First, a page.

Right now, the focus is at gaming so we will talk about the other experiences in the future as more stuff is developed for the general audience. We know NVIDIA’s Maxwell GPU have a big market share, their GTX 970 is still one of the best selling graphics cards, even the more expensive GTX 980 Ti bagged a large user base for itself. Maxwell has had a particularly good year and we know that it already has support for VR gaming and DirectX 12. It doesn’t stops at Maxwell for NVIDIA, next week we will see new virtual reality experiences being shown at CES 2016. NVIDIA will be powering a lot of those demos and we might hear some words from them on their next generation Pascal GPUs which is also fully geared for gamers and professional audiences.
Technologies such as Multi-Res Shading which is part of the GameWorks VR SDK offer up to 50% boost with NVIDIA graphics cards. The SDK provides better performance without any kind of stutter and lag through the GameWorks VR on the consumer end and DesignWorks VR on the professional front.
Jason Paul @ NVIDIA: Nvidia is doing three core things to solve this problem. First, we’re building fast GPUs, and we’re building them specifically architected for VR. Our Maxwell architecture has specific capabilities and features that make it very fast for VR. We have some technology that increases performance by up to 50 percent for VR applications.
Software-wise we’re making sure the out-of-box experience for customers is perfect. We want the first VR experience everyone gets when the headsets come out to be a good one – no stutter, no lag. Our GeForce Experience software and our Game Ready drivers are core to making sure that experience is delivered.
We’re working with all of the VR ecosystem through an SDK we call Gameworks VR on the consumer side and Designworks VR on the professional side. That helps headset manufacturers get lower latency and plug-and-play compatibility, and it helps developers get better performance out of their apps. via VentureBeat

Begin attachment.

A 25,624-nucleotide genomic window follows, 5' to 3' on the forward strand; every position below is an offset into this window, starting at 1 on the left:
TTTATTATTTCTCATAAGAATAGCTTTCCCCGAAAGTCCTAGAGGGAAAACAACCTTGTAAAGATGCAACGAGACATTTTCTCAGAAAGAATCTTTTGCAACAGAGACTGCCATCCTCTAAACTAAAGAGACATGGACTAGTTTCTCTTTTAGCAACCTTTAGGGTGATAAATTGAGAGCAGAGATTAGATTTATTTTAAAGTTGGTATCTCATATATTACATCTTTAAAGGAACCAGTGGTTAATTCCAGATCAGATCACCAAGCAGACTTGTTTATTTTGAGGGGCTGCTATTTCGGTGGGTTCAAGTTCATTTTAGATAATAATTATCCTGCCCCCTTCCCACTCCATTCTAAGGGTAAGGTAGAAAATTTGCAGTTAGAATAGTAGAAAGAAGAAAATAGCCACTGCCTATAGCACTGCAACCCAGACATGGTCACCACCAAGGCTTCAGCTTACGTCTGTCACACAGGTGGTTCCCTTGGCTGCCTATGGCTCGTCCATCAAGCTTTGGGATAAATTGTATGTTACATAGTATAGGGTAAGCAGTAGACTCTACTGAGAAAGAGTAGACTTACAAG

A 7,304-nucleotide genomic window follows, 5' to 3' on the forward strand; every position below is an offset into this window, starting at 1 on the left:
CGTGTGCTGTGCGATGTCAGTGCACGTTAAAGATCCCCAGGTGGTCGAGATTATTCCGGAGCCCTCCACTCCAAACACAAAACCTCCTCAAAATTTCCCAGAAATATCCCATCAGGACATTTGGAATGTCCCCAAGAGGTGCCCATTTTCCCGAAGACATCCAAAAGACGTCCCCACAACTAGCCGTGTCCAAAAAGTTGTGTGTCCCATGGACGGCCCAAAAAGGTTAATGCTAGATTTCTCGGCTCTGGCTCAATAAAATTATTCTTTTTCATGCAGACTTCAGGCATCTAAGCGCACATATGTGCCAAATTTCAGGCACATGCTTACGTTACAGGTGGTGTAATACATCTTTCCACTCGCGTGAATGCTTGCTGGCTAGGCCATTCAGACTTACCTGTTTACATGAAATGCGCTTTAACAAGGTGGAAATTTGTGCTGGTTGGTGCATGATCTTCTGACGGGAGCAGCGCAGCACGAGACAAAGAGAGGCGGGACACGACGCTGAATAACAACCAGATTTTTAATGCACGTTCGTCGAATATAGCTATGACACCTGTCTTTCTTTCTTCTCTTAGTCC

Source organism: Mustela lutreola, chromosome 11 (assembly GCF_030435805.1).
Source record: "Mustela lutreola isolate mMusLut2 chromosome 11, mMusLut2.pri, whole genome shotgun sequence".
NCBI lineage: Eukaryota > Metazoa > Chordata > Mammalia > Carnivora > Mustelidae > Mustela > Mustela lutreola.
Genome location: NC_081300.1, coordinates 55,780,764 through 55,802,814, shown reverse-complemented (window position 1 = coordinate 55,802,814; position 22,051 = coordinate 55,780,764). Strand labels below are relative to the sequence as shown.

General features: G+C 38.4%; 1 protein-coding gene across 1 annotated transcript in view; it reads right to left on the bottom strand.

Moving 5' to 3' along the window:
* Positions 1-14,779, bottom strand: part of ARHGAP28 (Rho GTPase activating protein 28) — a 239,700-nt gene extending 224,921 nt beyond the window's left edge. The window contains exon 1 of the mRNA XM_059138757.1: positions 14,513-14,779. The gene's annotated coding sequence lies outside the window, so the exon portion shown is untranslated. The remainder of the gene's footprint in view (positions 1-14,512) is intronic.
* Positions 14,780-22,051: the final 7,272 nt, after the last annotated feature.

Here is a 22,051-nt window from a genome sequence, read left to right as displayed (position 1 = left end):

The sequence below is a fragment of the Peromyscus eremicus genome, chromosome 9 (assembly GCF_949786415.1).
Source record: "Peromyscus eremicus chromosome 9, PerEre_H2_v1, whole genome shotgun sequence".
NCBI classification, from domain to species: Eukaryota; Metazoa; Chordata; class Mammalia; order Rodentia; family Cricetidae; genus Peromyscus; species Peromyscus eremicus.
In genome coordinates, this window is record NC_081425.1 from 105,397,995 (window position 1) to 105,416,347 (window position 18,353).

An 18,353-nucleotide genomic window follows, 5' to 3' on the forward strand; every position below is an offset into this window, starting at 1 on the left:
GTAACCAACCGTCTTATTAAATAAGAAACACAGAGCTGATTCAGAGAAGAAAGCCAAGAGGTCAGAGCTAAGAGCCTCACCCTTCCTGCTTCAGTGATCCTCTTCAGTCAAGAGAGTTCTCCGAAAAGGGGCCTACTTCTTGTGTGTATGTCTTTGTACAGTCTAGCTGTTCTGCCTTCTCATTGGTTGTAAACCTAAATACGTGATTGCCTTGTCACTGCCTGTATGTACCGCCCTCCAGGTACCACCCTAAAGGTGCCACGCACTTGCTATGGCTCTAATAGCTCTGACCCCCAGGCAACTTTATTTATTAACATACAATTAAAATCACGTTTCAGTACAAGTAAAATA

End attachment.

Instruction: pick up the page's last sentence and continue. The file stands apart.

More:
NVIDIA says that the PC platform’s installed user base for VR will continue to expand and as more games get GameWorks VR support, they added performance boost of up to 50% would mean that more and more PCs will be meeting the baseline of what’s required to run VR Gaming adequately. This will not only be achieved on PCs using current and next generation hardware, but PCs of all sort of will leverage from this such as note books. Following are some features offered by GamesWorks VR:
- NVIDIA Multi-Res Shading (MRS) – An innovative new rendering technique for VR. With NVIDIA MRS, each part of an image is rendered at a resolution that better matches the pixel density of the final displayed VR image. This technology uses the multi-projection architecture of the GeForce GTX 980 Ti GPU to render multiple viewports in a single pass. The result: substantial performance improvements for VR games.
- VR SLI – Provides increased performance for VR apps. Multiple GPUs can be assigned a specific eye to dramatically accelerate stereo rendering. With the GPU affinity application programming interface, VR SLI allows scaling for PCs with two or more GPUs.